Accommodation: Jiaxian Hotel (0912-673-3249; 160 yuan a room each night, safe and clean)

Wupu County

It was like a journey 1,000 years back in time when I visited the ancient city of Wupu, also along the Yellow River. Stone relics of a school, temples, government bureaus and even a prison told people stories of ancient times.

Most people now live in the new town of Wupu, with its modern life of restaurants, supermarkets and motels. Fish from the river here are delicious.

Everything inside of Wupu Ancient City is made of stone, now entangled with trees and grass that have grown amid the ruins over the ages.

I guessed the old stone city was built for military use because of the location on riverbank, four stone gates and stone walls with holes for archers.

The city was built in Later Han Dynasty (AD 950) and was probably used as a castle in the following dynasties, based on its strategic position.

Lots of the stone buildings, including government bureaus and temples, were broken during the War of Resistance Against Japanese Aggression around 1941. Then it was abandoned for several decades before it became a tourism site.

Beautiful stone carvings, streets and relics made of stone make the site worth visiting for everyone, especially history and art fans.

Don’t forget to visit the only resident family in the city. A book written by the husband, Wang Xiangxian, with a map of the city, costs 12 yuan and helps visitors envision the city’s previous layout from spotted stone relics.

It’s a special experience to walk through trees and stone relics in an ancient castle with no people, shops, restaurants or any modern things.

• Wupu Ancient City

Admission: Free

Opening hours: All day

• Travel Essentials

Other sites: Museum and Library of Liu Qing, author of “The History of Entrepreneurship”

Transportation: Regular bus connecting to Yulin, Suide County and Xi’an from/to Wupu County

Accommodation: Hengtai Hotel (0912-661-0777; 208 yuan, close to the bus station, well-decorated)

 Fugu County

Ming Great Wall relics, stone castle and monument tablets for generals and soldiers in the ancient city tell visitors Fugu used to be a front-line battlefield.

The county, located at the northernmost part of Shaanxi Province and near Shanxi Province and Inter Mongolia Autonomous Region, has become prosperous since coal and gas were found in the region, pushing up travel costs.

For culture and art fans, take a one-day trip to Mazhen Town, north of Fugu County, for beautiful and well-preserved mural paintings hidden in Longxing Temple in a remote village.

The Yellow River along Fugu is clear and green, totally different from most people’s impression.

Fugu Ancient City, initially built in the Ming Dynasty 500 years ago, is the most complete ancient city remaining among the three river towns (Jiaxian, Wupu and Fugu). Residents still live in the old city. The highlight here is the well-preserved Confucian Temple. Colored glaze tiles grace the roof of the temple’s major building, beautifully shining and reflecting sunshine. Different from most Confucian temples nationwide, monuments for battle heroes from the She family, whose stories are told in the famous novel “Generals of Yang Family,” are placed inside. The temple, originally built in the Ming Dynasty (1368-1644) and rebuilt in the Qing Dynasty (1644-1911), remains  well-preserved. A walk near the ancient wall is strongly recommended for a great view of the Yellow River.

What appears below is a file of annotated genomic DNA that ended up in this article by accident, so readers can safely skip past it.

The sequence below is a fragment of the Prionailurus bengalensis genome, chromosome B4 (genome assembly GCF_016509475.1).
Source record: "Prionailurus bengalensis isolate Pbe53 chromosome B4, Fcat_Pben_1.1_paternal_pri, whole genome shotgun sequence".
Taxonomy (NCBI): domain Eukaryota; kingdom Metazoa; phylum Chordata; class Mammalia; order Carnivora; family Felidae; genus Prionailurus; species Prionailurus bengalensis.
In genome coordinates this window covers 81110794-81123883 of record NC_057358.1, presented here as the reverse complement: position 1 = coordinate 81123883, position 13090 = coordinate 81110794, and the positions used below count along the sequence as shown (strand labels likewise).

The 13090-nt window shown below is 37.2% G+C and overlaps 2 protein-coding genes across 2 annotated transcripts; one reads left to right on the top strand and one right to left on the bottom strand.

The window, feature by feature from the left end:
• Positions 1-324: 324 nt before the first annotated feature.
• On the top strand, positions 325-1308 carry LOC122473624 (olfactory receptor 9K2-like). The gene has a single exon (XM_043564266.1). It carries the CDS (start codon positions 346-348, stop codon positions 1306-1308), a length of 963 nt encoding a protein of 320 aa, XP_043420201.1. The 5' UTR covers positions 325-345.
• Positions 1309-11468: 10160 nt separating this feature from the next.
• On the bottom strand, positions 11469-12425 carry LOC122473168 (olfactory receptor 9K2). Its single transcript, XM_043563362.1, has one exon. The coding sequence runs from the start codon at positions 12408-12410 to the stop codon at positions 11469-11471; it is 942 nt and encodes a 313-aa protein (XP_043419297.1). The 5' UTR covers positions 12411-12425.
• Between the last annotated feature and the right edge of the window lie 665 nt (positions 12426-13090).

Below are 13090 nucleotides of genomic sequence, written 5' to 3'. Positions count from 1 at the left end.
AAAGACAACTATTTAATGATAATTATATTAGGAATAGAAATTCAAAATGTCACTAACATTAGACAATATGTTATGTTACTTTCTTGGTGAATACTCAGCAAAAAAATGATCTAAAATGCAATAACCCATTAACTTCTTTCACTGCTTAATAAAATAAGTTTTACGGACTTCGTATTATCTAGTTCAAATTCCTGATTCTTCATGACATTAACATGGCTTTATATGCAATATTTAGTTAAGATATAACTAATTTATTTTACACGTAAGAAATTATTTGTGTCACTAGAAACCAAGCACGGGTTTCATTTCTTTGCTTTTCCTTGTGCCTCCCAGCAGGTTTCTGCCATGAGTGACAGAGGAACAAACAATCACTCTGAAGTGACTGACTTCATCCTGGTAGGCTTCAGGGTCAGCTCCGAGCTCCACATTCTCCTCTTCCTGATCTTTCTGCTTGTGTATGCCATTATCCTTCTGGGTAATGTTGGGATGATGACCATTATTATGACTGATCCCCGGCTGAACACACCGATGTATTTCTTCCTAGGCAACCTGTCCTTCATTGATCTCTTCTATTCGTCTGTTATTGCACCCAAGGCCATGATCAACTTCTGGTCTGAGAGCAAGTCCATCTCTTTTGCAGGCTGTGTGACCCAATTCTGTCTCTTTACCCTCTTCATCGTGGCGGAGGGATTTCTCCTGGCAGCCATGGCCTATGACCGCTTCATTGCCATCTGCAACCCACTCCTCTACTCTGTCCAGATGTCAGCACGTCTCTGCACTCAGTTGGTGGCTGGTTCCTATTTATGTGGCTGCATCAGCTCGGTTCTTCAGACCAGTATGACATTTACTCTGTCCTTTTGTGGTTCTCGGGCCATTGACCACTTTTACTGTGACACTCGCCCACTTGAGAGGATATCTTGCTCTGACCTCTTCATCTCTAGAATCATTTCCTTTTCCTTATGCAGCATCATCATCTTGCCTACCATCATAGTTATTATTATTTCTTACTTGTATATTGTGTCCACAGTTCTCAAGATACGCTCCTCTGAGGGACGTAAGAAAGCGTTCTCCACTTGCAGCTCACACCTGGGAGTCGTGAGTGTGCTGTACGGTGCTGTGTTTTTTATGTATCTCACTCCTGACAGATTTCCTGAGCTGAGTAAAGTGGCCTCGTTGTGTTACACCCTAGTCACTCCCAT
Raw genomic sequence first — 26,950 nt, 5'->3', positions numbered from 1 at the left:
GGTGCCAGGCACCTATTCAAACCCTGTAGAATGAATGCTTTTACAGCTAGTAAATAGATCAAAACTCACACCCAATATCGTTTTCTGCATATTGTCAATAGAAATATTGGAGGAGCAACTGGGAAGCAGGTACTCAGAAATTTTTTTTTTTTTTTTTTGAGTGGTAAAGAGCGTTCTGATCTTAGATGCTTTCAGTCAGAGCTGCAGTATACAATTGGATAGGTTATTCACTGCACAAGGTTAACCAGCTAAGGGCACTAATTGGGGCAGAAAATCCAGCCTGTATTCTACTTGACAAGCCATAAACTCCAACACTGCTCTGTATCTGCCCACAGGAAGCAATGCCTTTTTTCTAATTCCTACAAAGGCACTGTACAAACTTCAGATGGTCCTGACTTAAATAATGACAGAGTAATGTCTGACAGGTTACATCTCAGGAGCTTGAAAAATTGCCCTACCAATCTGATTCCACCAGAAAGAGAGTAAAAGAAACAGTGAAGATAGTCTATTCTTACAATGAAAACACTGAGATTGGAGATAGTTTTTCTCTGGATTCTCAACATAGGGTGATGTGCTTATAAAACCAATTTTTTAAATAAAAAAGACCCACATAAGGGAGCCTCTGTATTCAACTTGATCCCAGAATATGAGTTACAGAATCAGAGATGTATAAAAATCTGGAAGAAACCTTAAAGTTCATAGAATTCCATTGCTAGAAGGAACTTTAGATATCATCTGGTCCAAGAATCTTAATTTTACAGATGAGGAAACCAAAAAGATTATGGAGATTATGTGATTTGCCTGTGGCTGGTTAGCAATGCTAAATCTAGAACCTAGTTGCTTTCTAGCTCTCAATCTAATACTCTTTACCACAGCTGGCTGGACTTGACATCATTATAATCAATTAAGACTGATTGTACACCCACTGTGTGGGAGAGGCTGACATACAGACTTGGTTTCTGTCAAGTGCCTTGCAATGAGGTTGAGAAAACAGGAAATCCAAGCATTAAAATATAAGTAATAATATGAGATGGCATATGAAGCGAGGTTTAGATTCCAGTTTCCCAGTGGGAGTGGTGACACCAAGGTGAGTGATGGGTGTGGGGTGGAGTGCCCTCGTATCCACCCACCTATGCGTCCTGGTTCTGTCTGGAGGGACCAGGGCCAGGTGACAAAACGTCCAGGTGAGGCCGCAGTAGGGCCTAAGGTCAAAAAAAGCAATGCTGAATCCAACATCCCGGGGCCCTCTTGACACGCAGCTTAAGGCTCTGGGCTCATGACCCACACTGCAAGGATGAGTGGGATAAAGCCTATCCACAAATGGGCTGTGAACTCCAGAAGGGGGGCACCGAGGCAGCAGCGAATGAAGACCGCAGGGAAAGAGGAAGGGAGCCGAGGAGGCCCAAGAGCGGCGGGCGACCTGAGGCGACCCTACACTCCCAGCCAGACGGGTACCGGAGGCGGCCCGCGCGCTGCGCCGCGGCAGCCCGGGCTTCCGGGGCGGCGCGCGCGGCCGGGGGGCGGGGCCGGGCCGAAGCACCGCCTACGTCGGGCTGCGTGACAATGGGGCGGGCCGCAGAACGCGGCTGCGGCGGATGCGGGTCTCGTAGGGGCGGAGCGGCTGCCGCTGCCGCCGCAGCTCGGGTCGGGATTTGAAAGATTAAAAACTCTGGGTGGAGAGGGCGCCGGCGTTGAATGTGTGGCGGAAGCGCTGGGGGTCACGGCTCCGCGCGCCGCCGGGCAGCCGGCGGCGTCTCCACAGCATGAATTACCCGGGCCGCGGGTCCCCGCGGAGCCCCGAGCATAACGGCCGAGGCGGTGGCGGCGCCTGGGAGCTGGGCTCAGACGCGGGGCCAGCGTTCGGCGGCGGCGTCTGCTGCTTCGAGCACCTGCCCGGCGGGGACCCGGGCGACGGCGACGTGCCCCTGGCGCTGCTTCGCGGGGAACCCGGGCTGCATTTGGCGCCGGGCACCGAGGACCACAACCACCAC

• Fugu Ancient City

Admission: Free

Opening hours: All day

Longxing Temple

The journey to Longxing Temple is like discovering treasures. The architecture is less impressive than other Shaanxi buildings like Xianglu Temple. But mural paintings behind pillars and newly made statues gave me surprise and great enjoyment. They have a wide variety of titles covering religion, architecture and the local lifestyle in the Ming Dynasty. The paintings are well preserved, and those in the second-floor buildings inspired more imagination and feelings with their vivid facial expressions and concise descriptions of complicated buildings.

People in the temple worship gods from three major Chinese beliefs — Buddhism, Confucianism and Taoism.

Longxing Temple is in Mazheng, a small town unknown by most Chinese tourists to the north of Fugu, where local residents have a slow-paced lifestyle. People often sit together and play chess in main roads after dinner.

It takes visitors one hour from Fugu to Mazhen and a 10-minute walk to Longxing Temple. There are only two family-operated inns in the town offering beds in limited number.

• Travel Essentials:

Other sites: Gushan Pu or Gushan Castle, former castle near the Ming Dynasty Great Wall.

Transportation: 4-hour bus trip to Yulin costs 65 yuan

Food: Try local fruit haihongguo in August or September or buy a bottle of beverage made from it in local supermarkets.

Accommodation: Simple inns near bus stations or hotels in downtown. Bingyuan Hotel (0912-880-0001; 318 yuan; clean and comfortable, restaurants nearby)

• Other counties/town recommended to visit in the region:

Mizhi County is believed to be the hometown of Diaochan, one of the four most beautiful ladies in Chinese history. That may be why young women in Mizhi are tall and pretty. In the old downtown, there is a palace for Li Zicheng, who succeeded overthrowing Ming Dynasty as a normal peasant.

Suide is a hometown of many heroes in the Chinese history. They include Lubu, a legendary hero in the Three Kingdoms period (AD 208-280) about 2,000 years ago and Han Shizhong, a hero who defended against invaders in the Song Dynasty. Suide’s artists are famous for stone carving and sculptures.